Outputs from ‘Achieving Sustainable Flood Risk Management in the UK’ now available

On Tuesday, 8 November, the Royal Geographical Society (with IBG) held the latest in our series of 21st Century Challenges Policy Forum discussion meetings, on ‘Achieving Sustainable Flood Risk Management in the UK‘. An audience of 100 professionals from a range of different sectors, from business and industry to academia, central and local government to Non-Governmental Organisations, convened at the Society to contribute to discussion with our expert panel of leading geographers and other flooding experts.

Outputs from the event are now available online. On the event webpage you can access a number of the speakers’ presentations. An audio recording of the event will be available shortly, along with video interviews conducted with a selection of our speakers immediately in advance of Tuesday’s meeting. Speakers will outline their views on the fundamental question behind the discussion: how do we manage flood risk sustainably in the UK in the long term?

RGS-IBG Policy Recommendations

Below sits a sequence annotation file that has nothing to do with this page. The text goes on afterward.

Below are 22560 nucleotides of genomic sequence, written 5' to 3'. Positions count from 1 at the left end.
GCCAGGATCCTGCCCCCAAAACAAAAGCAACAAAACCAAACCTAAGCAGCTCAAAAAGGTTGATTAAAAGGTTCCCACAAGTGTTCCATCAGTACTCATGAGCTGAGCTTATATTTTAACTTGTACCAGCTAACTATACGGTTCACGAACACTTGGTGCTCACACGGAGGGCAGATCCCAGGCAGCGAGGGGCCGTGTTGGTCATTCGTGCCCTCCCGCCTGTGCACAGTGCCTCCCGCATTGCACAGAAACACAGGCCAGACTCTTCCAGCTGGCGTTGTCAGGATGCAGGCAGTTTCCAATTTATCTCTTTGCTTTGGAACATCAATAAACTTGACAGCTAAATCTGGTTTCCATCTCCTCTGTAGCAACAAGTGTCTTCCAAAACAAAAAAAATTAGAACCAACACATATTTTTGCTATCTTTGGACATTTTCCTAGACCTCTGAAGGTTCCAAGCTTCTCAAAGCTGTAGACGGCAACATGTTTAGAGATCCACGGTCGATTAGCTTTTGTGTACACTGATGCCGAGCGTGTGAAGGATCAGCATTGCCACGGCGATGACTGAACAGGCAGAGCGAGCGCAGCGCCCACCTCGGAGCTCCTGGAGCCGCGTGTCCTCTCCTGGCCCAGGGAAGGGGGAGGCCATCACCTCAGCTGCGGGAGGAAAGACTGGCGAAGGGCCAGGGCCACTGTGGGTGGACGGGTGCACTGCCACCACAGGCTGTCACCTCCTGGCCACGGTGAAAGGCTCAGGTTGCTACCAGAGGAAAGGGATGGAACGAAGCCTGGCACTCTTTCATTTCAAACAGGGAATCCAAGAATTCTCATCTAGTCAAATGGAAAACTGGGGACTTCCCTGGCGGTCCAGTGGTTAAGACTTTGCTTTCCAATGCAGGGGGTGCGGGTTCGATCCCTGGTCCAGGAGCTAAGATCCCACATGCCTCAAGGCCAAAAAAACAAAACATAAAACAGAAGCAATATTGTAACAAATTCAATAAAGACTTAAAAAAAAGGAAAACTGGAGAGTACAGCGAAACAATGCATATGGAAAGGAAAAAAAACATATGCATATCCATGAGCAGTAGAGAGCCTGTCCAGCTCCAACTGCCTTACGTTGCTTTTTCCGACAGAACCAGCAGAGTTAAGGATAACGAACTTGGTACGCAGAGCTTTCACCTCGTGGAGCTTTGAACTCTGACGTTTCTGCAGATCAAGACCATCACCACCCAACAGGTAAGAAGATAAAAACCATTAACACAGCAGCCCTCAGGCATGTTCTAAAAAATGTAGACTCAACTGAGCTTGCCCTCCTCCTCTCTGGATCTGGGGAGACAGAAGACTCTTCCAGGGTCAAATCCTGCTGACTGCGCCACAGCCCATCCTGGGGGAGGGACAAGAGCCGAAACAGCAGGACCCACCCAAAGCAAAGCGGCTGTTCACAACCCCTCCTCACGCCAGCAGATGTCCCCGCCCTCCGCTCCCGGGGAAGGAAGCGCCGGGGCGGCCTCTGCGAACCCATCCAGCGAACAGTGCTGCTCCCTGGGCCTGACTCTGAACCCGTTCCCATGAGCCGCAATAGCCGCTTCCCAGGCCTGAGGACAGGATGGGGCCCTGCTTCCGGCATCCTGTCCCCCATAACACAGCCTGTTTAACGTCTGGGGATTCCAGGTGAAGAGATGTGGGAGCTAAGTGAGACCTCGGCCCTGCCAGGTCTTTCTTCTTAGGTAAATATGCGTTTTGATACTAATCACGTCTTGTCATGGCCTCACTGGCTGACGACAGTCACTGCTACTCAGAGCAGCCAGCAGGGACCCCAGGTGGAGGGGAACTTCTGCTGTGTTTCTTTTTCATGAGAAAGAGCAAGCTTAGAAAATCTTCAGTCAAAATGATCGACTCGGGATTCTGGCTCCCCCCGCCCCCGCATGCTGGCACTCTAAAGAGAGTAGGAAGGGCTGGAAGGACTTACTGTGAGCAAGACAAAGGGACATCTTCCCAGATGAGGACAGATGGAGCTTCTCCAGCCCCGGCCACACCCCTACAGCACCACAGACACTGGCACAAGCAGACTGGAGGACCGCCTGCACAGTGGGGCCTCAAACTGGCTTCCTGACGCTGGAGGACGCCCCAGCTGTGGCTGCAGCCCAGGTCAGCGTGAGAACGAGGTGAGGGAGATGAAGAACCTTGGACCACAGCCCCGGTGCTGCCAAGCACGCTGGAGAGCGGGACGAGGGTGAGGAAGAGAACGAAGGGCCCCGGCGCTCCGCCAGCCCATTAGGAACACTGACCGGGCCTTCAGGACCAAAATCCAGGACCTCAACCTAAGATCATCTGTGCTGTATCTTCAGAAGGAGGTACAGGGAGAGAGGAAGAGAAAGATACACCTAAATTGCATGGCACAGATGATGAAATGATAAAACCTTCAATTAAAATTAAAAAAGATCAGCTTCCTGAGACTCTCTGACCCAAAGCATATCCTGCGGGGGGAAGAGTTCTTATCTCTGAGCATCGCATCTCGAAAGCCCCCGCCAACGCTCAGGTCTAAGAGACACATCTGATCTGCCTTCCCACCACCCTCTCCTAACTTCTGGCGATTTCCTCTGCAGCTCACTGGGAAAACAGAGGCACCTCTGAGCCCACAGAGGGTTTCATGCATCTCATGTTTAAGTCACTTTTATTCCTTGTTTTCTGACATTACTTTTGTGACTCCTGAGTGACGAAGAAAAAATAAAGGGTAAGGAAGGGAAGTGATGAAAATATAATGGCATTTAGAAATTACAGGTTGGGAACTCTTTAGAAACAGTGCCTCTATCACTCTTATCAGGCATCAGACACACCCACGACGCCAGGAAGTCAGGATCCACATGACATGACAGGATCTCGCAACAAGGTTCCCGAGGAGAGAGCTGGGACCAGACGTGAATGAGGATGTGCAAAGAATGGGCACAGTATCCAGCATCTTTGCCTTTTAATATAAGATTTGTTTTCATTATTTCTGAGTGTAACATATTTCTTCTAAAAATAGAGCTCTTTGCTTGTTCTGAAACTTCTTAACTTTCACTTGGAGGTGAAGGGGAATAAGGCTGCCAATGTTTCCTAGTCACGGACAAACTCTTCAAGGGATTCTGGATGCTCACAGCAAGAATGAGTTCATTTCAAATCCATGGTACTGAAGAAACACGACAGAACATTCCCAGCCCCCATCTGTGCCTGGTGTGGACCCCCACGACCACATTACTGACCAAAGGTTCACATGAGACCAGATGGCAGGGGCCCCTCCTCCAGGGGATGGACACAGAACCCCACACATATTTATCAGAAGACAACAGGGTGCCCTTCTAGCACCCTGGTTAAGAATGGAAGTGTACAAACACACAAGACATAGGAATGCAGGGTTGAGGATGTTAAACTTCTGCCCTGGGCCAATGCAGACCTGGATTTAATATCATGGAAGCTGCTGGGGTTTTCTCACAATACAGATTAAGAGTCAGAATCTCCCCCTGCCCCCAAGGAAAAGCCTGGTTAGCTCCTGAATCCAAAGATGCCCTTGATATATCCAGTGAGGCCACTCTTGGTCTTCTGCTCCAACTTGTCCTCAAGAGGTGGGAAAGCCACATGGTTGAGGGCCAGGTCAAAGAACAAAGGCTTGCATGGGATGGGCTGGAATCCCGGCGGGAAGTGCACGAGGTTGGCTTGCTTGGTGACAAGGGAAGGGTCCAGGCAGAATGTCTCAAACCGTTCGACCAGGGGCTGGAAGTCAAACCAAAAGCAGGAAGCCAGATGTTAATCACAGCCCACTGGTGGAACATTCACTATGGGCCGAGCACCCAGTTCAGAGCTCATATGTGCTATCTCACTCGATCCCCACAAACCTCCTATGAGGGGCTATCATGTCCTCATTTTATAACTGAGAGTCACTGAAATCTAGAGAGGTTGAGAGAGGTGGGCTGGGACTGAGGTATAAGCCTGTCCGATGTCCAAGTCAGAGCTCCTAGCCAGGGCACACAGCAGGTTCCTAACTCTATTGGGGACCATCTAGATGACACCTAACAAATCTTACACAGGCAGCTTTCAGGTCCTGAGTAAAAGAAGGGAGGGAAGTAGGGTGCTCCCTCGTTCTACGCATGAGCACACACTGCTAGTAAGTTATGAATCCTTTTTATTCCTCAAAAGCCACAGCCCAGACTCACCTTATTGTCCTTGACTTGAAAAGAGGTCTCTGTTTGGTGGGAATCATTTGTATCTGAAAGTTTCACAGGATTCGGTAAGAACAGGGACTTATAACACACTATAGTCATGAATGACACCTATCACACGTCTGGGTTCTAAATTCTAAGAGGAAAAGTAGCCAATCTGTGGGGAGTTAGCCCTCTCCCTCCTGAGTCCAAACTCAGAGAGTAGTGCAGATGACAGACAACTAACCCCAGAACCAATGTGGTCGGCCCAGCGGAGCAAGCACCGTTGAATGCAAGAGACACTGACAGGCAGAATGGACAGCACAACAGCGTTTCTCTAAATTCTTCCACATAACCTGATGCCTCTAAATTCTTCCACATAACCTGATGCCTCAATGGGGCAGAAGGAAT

Also available online is a set of policy recommendations, published by the RGS-IBG and launched at the Policy Forum event. These recommendations are the Society’s response to the reviews of flooding policy which have been undertaken, and are still being undertaken, by the UK Government in 2015/16. In May 2016 the Society convened a round table meeting bringing together researchers and practitioners representing the breadth of geography – from the physical to the social sciences – and the expertise on flooding present within the geographical community. The wide-ranging recommendations include the need for greater awareness raising amongst the media, parliamentarians and the public with respect to flood risk; the need for a systematic review of the effectiveness of dredging as a flood management tool; greater communication of those at risk of flooding of the concept of ‘residual risk’ and the need for catchment-scale modelling to assess what scale and type of Natural Flood Management can deliver measurable impacts in larger catchments and for more severe, high magnitude/ low frequency flood events. Overall, the recommendations demonstrate the importance of taking a holistic and wide-ranging, geographical, view of flooding and the need to reflect this in governance.